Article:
Sexual harassment in the workplace is a serious issue. Nearly 40 percent of women and 14 percent of men report experiencing sexual harassment while on the job. Harassment of this nature can have far-reaching emotional and professional consequences.
However, sexual harassment is not always reported for a variety of reasons. One of these reasons is that the victim may fear that they will not be believed or that they may even be blamed, as sexual harassment often occurs away from other witnesses.
If the perpetrator is well-liked or a supervisor, the victim may fear that their report will not be taken seriously, or that they themselves may be retaliated against. This leads many people to wonder if it’s possible to use secret recordings to prove such harassment.
If you are the victim of sexual harassment in the workplace, you may have considered secretly installing an audio or video recording device to capture evidence of the behavior. Catching the perpetrator in the act can help assuage any fears you may have that you will not be believed and can also prevent the need for a lengthy investigation.
But before you start installing recorders and hidden cameras around your workplace, you should consider Texas’s laws on making secret recordings.
In Texas, at least one party to a conversation must consent to the interaction being recorded before a secret recording can be made. When you are recording yourself and your harasser, this is not an issue because you are obviously consenting to the harassing interaction being recorded.
In this situation, you would not need to tell the other person that they are being recorded before legally recording what they say or do.
However, you could run afoul of Texas law if you install a secret camera or recorder and capture conversations where none of the participants know of or consent to the recording. For example, installing a recording device in the perpetrator’s office and hoping to capture evidence that they harass or abuse others would be illegal.
An exception to prohibitions on recording conversations where no participant consents to them usually exists for recordings made in a public space. This is because information shared in a public area like a cafeteria or lobby can be overheard by any passerby.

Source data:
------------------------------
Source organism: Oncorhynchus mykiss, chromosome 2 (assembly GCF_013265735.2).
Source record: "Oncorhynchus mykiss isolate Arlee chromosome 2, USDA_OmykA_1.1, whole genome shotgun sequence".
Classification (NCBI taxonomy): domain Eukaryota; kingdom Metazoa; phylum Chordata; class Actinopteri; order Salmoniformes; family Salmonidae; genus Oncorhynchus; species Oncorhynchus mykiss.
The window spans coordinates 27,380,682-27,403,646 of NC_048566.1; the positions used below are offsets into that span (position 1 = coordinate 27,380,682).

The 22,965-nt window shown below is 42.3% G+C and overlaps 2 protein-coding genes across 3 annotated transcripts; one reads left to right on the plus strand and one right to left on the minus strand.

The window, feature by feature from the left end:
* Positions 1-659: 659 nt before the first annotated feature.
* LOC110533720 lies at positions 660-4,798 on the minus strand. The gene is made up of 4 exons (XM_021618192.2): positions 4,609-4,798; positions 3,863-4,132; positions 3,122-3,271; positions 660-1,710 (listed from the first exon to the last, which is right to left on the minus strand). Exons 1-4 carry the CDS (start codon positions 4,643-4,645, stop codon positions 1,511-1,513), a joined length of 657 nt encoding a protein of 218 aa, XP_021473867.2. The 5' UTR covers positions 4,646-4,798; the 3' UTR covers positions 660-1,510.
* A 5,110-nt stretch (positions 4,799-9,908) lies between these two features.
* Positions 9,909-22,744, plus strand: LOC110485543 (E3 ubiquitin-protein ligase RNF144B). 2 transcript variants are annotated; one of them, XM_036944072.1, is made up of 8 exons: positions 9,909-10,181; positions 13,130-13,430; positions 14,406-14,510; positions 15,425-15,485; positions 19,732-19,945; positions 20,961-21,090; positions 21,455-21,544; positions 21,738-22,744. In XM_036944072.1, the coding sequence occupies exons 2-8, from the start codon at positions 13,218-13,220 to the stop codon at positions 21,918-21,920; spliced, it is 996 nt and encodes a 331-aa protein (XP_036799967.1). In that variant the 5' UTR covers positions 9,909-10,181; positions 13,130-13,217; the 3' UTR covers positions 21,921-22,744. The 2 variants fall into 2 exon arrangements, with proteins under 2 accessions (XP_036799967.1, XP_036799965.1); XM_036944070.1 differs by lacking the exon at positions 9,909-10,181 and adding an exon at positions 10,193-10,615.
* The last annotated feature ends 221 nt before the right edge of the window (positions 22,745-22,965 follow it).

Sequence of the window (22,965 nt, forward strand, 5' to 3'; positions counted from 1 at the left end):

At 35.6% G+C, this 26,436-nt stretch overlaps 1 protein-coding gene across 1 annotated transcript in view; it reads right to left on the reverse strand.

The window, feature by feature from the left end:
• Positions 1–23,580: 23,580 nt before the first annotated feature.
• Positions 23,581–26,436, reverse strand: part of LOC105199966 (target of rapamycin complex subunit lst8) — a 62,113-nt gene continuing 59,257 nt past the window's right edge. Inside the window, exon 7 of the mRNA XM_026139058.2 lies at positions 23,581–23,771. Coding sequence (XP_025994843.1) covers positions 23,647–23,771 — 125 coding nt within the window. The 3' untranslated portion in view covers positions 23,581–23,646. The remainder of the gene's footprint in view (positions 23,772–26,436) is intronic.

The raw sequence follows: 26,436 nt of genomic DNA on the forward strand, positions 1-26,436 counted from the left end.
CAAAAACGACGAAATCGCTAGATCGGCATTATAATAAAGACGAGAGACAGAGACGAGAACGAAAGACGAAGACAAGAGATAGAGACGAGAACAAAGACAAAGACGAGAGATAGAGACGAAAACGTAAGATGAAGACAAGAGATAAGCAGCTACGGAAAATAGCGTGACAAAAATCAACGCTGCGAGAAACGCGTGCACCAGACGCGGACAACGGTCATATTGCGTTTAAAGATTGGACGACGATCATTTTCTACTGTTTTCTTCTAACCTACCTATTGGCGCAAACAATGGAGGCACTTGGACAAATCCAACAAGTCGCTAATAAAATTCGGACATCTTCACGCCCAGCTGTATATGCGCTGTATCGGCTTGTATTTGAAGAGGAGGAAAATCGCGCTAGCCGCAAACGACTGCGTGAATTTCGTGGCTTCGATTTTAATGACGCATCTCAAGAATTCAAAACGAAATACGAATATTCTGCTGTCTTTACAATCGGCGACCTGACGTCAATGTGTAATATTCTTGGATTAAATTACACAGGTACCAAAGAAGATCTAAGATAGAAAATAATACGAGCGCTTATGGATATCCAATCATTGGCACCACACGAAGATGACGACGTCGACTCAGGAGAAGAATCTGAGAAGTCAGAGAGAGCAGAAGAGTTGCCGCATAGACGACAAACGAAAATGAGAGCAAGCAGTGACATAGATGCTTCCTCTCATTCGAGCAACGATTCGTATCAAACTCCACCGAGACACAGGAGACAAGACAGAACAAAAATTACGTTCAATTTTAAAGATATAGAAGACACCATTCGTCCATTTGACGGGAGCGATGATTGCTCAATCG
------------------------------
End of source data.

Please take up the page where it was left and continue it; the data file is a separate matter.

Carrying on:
No participant in a conversation taking place in such a setting has any reasonable expectation that what they say would remain private.
Suppose that a supervisor harasses you by coming into your office during the workday and making lewd comments or suggestions to you.
Even though you might legally be able to record this interaction in your office, you will want to think twice before permanently affixing a hidden camera or making alterations to your office to accommodate a hidden recorder.
Although your intentions and motivations in this situation are understandable, your office is still property of your employer. Drilling holes in your office’s walls or elsewhere on company property causes damage to your employer’s property.
If your employer discovers the damage, they could seek compensation from you. And if the damage is extensive, you could face criminal charges for damaging property.
Although Texas’ one-party eavesdropping law makes it legal to secretly record conversations you are a part of, keep in mind that any conversation you record must involve at least one party who knows about the recording and consents to it.
This means that you won’t be able to secretly record a conversation between your harasser and someone else if neither of these individuals gives you permission to record their conversation.
If you believe your harasser might make incriminating statements in a public space at work, a strategically placed recording device might capture the evidence you need to prove your accusation. Otherwise, placing a recording device that captures interactions between you and the person harassing you is the safest course of action. Seek the counsel of an experienced and compassionate Houston employment law attorney, like Jacqueline Armstrong. Attorney Armstrong has guided many harassment victims so that they can build the strongest case and protect themselves from retaliation and further harassment. Jacqueline has taken on national companies on behalf of her clients and won. Call today or fill out our brief contact form to schedule your initial consultation.